Thomas Halstead Designs
Home Decoration for Two (On a Budget)
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Moving in with a significant other is an exciting time. Not only do you get to bring your households together, but it’s also a chance to carve out a new home identity — the one you create as a team. Decorating a couple’s home isn’t as simple as just mixing up your belongings. Finding décor that celebrates both of you is a vital step toward making sure you both feel completely at home in your shared space.
However, decorating a house or apartment can cost a pretty penny; make sure you’re keeping your budget in mind when making décor decisions. The more affordable you can keep the process, the better. You may be sharing the cost, but that doesn’t mean you should go overboard.
Thomas Halstead Designs shares a few more tips on how you can decorate together while keeping costs low.
The first thing you need to do before you begin to decorate is to take inventory. Combining households means you have a lot of stuff to go through. Although you may not want to use everything the two of you have, odds are good there are some prizes you’ll want to hold on to.
Go through décor and think practically about whether it suits your aesthetic and where you would put it in your home. Put anything you can’t think of a good place for into donation. If there’s anything you’re unsure of, go ahead and hold onto it — if you don’t find a good place for it in a year, then donate it. You should do the same for any appliances, favoring the nicer versions of items you have multiples of. It’s also worth considering which items you have that are due for upgrades. If you’re both rocking the microwave you bought for your college dorms, it might be time to get a new one for your new space.
Once you know what you have, it’s time to pick up the things you don’t. The Spruce suggests starting by figuring out your budget. Set a specific spending goal based on researching the items you need. Once you have this goal, do your best to stick to it; keep that limit in mind when you start shopping.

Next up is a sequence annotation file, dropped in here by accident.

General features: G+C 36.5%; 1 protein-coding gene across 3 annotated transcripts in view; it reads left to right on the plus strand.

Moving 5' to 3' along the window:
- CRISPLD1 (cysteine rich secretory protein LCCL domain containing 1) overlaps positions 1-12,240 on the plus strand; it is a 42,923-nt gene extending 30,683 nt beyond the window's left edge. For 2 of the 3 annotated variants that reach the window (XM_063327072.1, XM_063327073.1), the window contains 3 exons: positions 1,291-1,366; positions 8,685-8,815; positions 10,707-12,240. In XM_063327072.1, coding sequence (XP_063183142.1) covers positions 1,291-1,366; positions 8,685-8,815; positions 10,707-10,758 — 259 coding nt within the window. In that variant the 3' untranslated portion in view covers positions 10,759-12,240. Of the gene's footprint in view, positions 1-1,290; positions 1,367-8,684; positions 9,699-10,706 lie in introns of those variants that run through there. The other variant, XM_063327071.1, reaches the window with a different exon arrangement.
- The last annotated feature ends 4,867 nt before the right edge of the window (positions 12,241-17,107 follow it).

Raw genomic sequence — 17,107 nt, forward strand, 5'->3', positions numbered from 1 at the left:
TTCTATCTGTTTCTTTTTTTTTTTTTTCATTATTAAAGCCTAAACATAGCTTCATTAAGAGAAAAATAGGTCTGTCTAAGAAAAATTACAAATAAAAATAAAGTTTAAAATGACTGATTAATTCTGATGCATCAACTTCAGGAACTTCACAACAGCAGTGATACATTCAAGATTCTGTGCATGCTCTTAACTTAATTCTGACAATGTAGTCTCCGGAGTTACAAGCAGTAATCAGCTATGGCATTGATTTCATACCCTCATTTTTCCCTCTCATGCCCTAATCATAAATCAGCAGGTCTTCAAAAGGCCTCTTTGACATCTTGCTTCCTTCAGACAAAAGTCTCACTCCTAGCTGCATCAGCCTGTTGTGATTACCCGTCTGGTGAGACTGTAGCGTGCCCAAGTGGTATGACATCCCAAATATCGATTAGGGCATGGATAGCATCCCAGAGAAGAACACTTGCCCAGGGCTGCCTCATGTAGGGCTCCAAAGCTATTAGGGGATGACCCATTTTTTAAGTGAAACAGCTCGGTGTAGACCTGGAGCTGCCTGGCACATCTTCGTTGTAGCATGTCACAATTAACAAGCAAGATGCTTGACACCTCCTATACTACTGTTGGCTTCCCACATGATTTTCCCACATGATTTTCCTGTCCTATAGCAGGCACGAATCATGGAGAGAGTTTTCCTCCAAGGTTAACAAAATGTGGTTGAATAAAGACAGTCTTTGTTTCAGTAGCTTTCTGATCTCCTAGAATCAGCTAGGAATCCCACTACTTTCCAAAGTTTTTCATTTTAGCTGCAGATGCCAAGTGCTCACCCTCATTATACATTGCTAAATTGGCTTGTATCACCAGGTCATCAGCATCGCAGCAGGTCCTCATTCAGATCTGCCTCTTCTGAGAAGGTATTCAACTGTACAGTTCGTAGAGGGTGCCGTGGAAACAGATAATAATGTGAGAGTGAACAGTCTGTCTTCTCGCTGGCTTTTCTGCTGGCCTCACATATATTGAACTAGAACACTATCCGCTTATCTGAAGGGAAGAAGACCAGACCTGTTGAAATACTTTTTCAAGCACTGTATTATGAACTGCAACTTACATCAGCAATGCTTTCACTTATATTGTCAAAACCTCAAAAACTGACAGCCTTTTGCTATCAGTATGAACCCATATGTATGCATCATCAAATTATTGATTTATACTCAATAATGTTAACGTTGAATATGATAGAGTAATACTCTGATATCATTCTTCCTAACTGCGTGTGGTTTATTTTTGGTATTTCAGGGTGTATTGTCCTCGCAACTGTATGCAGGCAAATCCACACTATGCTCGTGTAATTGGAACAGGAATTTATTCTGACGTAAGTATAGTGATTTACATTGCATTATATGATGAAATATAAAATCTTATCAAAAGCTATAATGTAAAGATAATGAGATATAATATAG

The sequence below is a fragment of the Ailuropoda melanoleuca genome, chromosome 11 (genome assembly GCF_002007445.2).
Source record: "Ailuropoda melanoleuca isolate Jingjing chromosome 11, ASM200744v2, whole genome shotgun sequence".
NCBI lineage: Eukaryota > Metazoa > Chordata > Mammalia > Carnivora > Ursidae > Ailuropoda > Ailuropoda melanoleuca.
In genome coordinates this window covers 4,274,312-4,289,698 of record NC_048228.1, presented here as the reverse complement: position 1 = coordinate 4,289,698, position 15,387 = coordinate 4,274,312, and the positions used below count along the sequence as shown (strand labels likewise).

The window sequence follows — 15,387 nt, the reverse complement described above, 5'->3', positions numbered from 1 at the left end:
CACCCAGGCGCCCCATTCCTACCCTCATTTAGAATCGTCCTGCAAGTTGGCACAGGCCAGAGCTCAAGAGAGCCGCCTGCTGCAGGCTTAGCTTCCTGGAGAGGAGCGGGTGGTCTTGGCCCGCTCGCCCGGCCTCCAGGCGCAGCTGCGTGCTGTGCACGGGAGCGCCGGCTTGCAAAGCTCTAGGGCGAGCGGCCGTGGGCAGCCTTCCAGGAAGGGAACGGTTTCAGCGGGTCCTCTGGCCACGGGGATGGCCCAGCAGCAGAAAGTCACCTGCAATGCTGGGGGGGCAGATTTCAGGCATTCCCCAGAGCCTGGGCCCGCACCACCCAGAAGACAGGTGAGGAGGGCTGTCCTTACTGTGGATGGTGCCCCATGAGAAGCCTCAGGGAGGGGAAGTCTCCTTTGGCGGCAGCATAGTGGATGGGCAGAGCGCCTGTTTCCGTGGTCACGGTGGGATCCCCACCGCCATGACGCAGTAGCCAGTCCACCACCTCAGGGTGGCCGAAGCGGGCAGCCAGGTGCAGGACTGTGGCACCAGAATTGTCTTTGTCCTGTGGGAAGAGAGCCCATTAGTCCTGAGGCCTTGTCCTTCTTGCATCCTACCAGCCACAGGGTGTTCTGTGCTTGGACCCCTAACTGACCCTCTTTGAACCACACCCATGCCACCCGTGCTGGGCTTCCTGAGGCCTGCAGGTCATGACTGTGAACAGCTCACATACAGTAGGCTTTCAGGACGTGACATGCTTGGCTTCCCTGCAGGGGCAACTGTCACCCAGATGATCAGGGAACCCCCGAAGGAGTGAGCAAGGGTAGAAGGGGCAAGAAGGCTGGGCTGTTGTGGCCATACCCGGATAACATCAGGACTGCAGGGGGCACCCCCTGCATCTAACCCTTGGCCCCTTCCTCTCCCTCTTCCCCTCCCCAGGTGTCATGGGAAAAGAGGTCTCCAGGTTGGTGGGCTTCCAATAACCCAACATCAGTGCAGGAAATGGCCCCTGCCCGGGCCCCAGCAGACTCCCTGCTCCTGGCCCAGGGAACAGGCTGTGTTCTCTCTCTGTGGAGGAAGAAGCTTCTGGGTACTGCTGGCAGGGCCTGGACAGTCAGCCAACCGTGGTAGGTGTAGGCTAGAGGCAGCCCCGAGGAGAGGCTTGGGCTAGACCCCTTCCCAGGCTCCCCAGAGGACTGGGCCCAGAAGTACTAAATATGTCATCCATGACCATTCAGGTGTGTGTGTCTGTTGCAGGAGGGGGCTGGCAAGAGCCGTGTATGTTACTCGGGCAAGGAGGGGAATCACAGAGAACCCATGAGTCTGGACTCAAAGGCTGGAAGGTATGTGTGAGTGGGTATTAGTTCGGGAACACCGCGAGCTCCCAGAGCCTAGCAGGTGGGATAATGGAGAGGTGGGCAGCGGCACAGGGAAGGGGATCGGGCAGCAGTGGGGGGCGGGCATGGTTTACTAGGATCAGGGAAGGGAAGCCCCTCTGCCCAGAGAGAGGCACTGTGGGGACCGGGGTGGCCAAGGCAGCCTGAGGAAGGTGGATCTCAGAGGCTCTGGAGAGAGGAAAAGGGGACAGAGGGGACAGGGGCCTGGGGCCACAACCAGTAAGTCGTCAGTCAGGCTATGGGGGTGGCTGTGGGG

One of the worst things you can do when you’re trying to stick to a budget is to shop on instinct. The problem with this is simple: Once you’re in the store, everything looks necessary. Do you need new towels? Maybe, maybe not — but you’ll definitely want them either way.
Instead of going to the store blind, make a list of any items you don’t have already, as well as those you want to upgrade for this new stage. You can also do some research ahead of time to find the brands that are most reliable at your ideal price point. For example, if one of you works from home and you need a new desk or other furniture, consider ergonomics, space, and your work habits and tools.
Remember: With the exception of some furniture and appliances, there are very few things you’ll truly need right away. Sort your lists by urgency and allow yourself to take your time. You don’t have to fully decorate your new space in your first month living together. Allowing the process to stretch a little longer means you’ll be able to keep your finances on track.
It may take time to make your space the perfect couple’s home, but patience and strict adherence to your budget will pay off in the end. Eventually, your house or apartment will reflect your mutual tastes and personalities, making it a space where you can feel at home together.
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